|Publication number||US4402330 A|
|Application number||US 06/261,718|
|Publication date||Sep 6, 1983|
|Filing date||May 8, 1981|
|Priority date||Sep 24, 1979|
|Publication number||06261718, 261718, US 4402330 A, US 4402330A, US-A-4402330, US4402330 A, US4402330A|
|Inventors||Fredric W. Lindemans|
|Original Assignee||Medtronic, Inc.|
|Export Citation||BiBTeX, EndNote, RefMan|
|Patent Citations (5), Referenced by (75), Classifications (4), Legal Events (6)|
|External Links: USPTO, USPTO Assignment, Espacenet|
This is a continuation of application Ser. No. 6/078,090, filed Sept. 24, 1979, now abandoned.
Electrode positioning and position maintenance is a problem in many body stimulation contexts. Electrode position has been maintained through the use of sutures and electrode configurations which penetrate the body tissue itself. In addition, projections or tines have been employed to engage the body tissue to maintain the electrode in position. However, in some stimulation contexts, including temporary stimulation, such mechanical position maintenance devices are undesirable. For example, in the temporary stimulation context, such devices hinder the removal of the stimulation delivering lead. Electrode positioning, and electrode position maintenance, have also been accomplished by forming the lead body in various configurations.
One system by which a particular configuration may be established in a body stimulation lead is disclosed in U.S. Pat. No. 3,890,977, issued June 24, 1975 to Bruce C. Wilson for Kinetic Memory Electrodes, Catheters and Cannulae. In accordance with the Wilson disclosure, a lead may incorporate a material having a heat-activated mechanical memory. The desired configuration is established and the material annealed at high temperature. As the material cools to a temperature below its transitional temperature, it is reformed into a shape selected for ease of insertion. With the lead located at the desired position, the material having a mechanical memory is heated above its transitional temperature thereby returning it to its annealed shape. In this manner, a lead in accordance with the Wilson teaching can be configured for ease of insertion and reconfigured for anchoring or proper positioning of the lead electrode. However, at least at temperatures below the transitional temperature, the Wilson structure is not resilient as evidenced by its ability to be reformed for ease of insertion.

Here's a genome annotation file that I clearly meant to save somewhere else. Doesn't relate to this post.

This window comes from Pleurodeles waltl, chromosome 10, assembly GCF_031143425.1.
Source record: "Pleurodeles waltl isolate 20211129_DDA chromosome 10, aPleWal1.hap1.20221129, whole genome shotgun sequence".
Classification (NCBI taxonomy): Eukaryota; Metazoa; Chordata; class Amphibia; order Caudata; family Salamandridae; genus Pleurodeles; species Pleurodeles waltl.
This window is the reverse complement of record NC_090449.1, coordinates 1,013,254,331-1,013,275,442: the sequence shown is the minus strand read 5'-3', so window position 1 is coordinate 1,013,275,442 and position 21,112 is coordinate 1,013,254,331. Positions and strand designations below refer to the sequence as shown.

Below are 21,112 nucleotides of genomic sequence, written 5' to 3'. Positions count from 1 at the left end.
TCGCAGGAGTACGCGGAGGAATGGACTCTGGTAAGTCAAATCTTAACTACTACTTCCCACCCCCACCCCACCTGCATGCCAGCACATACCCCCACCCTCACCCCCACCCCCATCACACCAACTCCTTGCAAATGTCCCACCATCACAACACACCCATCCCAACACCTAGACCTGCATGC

Another system whereby a desired configuration may be established in a body stimulation lead is disclosed in U.S. Pat. No. 3,729,008, issued Apr. 24, 1973 to Barough V. Berkovits for ELECTRODE FOR ATRIAL PACING WITH CURVED END FOR ATRIAL WALL ENGAGEMENT. In accordance with the Berkovits teaching, a portion of the lead body is provided with a curved configuration and additional insulation is applied at the area of curvature to cause the lead to assume the desired shape. While this approach may be initially effective, most known materials which are suitable for insulation of a body implantable lead also have a tendency to creep which, in time, causes the lead to depart from the desired configuration thus affecting the ability of the lead to retain the electrode in the desired position. The additional insulation also increases the bulk of the lead.
An additional system which facilitates the positioning of an electrode is disclosed in U.S. Pat. No. 3,516,412, issued June 23, 1970 to B. Ackerman for Bipolar Electrode Having Irregularity at Inserting End Thereof and Method of Insertion. The Ackerman system employs a lead having an electrode at its distal end with a second electrode being coiled around the lead through the entirety of its length. The coiled electrode provides a "linear irregularity" close to the distal electrode which irregularity provides an indication that the lead has been inserted a sufficient distance through a needle. The "linear irregularity" also assists in positioning the electrode. However, so as to maintain a flexibility throughout the lead, the material forming the coiled second electrode is extremely flexible which limits the force which may be applied by the irregularity to maintain the electrode in position.
The present invention provides a lead for electrical body stimulation wherein a portion of the lead body, formed of a conductor and its insulation, has imparted thereto a resilient orientation maintaining stiffness which assists in the positioning of an electrode and the maintenance of that electrode position, resiliently and without creep. A member is coiled about the lead body portion and formed in the desired configuration to maintain that lead body portion in said configuration. Preferably, the coiled member is a multifilar member and, in a preferred embodiment, is a close wound trifilar member. The desired configuration may be a curve with the lead body being provided with a lumen such that the curve is extendable on insertion of a stylet of sufficient stiffness in the lumen. Material may be applied over the coiled member to provide a smooth exterior throughout the lead length and the material may extend beyond the coiled member to provide a stiffness transition region adjacent the coiled member.
FIG. 1 illustrates a portion of a lead constructed in accordance with the principles of the present invention.
FIG. 2 is a cross-section taken along the line 2--2 in FIG. 1.
FIG. 3 illustrates a preferred configuration of a portion of the embodiment illustrated in FIG. 1.